Familiars

Familiars

Our furry, scaley & feathery friends:

If you’ve ever read the Sabrina comics, watched the TV series Sabrina the Teenage Witch, or its newest adaptation, The Chilling Adventures of Sabrina — then you’ll be familiar with…familiars (haha).

Salem the cat is an iconic representation of the witch’s familiar. In traditional witch lore, a familiar was a spirit or imp that could take the form of an animal and help a witch in their magical undertakings. Familiars served a witch as their guide and companion, often appearing as a household pet.

In modern witchcraft, familiars aren’t necessarily seen as a spirit inhabiting an animal to guide, protect, and help a witch in their craft. Familiars are now widely seen as a pet a witch has a special emotional and spiritual bond. When we have deep connections with our pets, they can help balance our emotions, soothe mental stress, and fill our lives with love. These are not direct aids to a witch’s practice — but in my opinion, these things are absolutely magical.

History of Familiars

Familiars became primarily associated with witches and witchcraft beginning in the European witch hunt and trials. One characteristic used to condemn witches was whether or not they kept an animal companion. At that time, it was believed that these animals were either devil spirits or given to witches by the devil and would help a witch spread evil and mischief. Familiars were often handed down from one witch mentor or family member to another.

The cat, specifically the black cat, has become the cultural symbol of a witch’s familiar (reinforced by our friend, Salem). But why cats? During the witch trial era, European witches kept all kinds of animals. Ferrets were popularly associated with witchcraft. Mice and rats were also seen in stories of witches accused during the European witch trials. Insects could also be familiars, and One account from 1591 in Wales tells of a witchy woman suspected of keeping a fly as her familiar. (National Museums Liverpool)

In Norse mythology, Freyja, a goddess who ruled death, the afterlife, and was known to practice witchcraft, rode a chariot pulled by cats. (Petfinder) Cats are also predominated in ancient Egyptian art. Many folks believe ancient Egyptians worshiped cat-deities, but cats were significant to ancient Egyptian cultures, even if this wasn’t the case. Their domestication is traced back to this time.

Finding Your Familiar

Not every witch has or needs a familiar! But if you want one, or are wondering if you already have one, here are some things to think about.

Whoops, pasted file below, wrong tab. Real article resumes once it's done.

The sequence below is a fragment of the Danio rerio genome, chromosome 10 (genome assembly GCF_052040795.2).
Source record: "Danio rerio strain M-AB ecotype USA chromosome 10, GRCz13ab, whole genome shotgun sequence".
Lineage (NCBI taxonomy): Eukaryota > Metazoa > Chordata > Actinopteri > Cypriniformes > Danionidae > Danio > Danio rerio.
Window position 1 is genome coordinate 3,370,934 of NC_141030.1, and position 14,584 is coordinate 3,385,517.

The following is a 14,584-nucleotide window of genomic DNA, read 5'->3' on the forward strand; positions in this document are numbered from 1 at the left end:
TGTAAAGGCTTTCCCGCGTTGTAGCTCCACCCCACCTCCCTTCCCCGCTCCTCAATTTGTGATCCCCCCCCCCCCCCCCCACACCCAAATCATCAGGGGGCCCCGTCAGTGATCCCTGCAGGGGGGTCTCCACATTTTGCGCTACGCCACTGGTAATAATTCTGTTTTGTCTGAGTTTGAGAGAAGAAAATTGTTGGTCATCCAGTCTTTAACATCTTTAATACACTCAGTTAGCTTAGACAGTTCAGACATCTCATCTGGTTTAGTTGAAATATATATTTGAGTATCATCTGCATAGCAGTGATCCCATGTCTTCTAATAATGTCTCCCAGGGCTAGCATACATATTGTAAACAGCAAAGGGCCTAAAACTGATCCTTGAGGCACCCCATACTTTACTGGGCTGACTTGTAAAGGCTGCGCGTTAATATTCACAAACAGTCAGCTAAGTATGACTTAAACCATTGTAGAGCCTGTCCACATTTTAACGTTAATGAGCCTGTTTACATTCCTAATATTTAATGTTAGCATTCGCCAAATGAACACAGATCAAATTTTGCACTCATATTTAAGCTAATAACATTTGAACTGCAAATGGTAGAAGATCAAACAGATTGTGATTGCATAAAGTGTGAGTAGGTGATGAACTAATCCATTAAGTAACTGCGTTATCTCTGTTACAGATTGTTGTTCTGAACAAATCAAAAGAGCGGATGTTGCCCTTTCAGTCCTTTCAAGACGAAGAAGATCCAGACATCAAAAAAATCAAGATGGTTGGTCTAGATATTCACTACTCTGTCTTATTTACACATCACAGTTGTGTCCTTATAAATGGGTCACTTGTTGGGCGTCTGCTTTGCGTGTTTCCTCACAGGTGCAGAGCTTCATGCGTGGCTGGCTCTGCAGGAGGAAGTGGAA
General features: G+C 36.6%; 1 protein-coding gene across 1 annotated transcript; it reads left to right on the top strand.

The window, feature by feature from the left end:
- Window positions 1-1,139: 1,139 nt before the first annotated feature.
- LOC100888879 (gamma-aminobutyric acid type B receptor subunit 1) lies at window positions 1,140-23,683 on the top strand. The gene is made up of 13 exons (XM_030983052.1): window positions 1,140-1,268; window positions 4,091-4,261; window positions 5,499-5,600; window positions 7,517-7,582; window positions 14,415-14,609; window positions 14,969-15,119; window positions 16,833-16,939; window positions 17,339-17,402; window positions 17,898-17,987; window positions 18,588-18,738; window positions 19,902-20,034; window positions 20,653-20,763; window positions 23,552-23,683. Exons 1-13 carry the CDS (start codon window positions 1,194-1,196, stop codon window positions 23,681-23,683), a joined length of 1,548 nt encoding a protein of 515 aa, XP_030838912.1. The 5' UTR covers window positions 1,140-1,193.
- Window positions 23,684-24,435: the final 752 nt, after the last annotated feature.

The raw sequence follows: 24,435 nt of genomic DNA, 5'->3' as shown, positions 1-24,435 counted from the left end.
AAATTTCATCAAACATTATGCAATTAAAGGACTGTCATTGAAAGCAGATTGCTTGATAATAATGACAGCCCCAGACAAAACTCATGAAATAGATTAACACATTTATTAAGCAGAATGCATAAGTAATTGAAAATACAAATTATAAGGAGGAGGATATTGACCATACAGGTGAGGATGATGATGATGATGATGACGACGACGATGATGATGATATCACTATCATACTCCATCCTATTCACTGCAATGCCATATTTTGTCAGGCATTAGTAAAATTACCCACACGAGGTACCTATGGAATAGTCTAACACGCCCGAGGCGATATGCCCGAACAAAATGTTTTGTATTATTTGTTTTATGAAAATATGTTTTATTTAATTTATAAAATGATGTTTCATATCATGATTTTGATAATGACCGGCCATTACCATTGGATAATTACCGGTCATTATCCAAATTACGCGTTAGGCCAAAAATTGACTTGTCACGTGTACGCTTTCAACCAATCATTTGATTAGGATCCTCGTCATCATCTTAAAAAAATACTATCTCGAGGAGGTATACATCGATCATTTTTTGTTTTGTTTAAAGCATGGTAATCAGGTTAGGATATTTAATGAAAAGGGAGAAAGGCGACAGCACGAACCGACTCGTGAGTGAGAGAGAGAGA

You may have a pet you feel strongly bonded with. Does this mean they’re your familiar? While that could be the case for some folks, it’s not always as simple as that!

Witches and familiars have a psychic connection. They can read each others’ thoughts and emotions. Do you have a pet that you can talk to without using words? Do you both communicate on a level that goes above the heads of others?

If you often dream about a pet, this could also be a sign that they’re your familiar and communicating with you in psychic ways.

While some witches still use familiars in the traditional sense (to help with their magical practice and spell work), many modern witches define their familiar as their best animal friends they have a soul connection with.

You cannot choose your familiar — you both find each other when the time is right. If you want to call a familiar to you, you can meditate or manifest finding this connection.

Familiars are typically housepets: cats, dogs, hamsters, rabbits, mice, rats, birds, frogs, toads, lizards, spiders, insects — animals that wouldn’t cause suspect from unwitchy folk. And you can also have more than one familiar throughout your life.

debbie-sketch.tumblr.com

Do you have a familiar in your life?

Sources:

Teen Vogue — What a Witch’s Familiar Really Is

Learn Religions — What is a Pagan Animal Familiar?

Petfinder — Cats and Witches: The Magical History of Black Cats

History — How Cats Became Divine Symbols in Ancient Egypt

National Museums Liverpool — Familiar spirits and devilish imps


Leave a Reply

Fill in your details below or click an icon to log in:

WordPress.com Logo

You are commenting using your WordPress.com account. Log Out /  Change )

Twitter picture

You are commenting using your Twitter account. Log Out /  Change )

Facebook photo

You are commenting using your Facebook account. Log Out /  Change )

Connecting to %s

%d bloggers like this: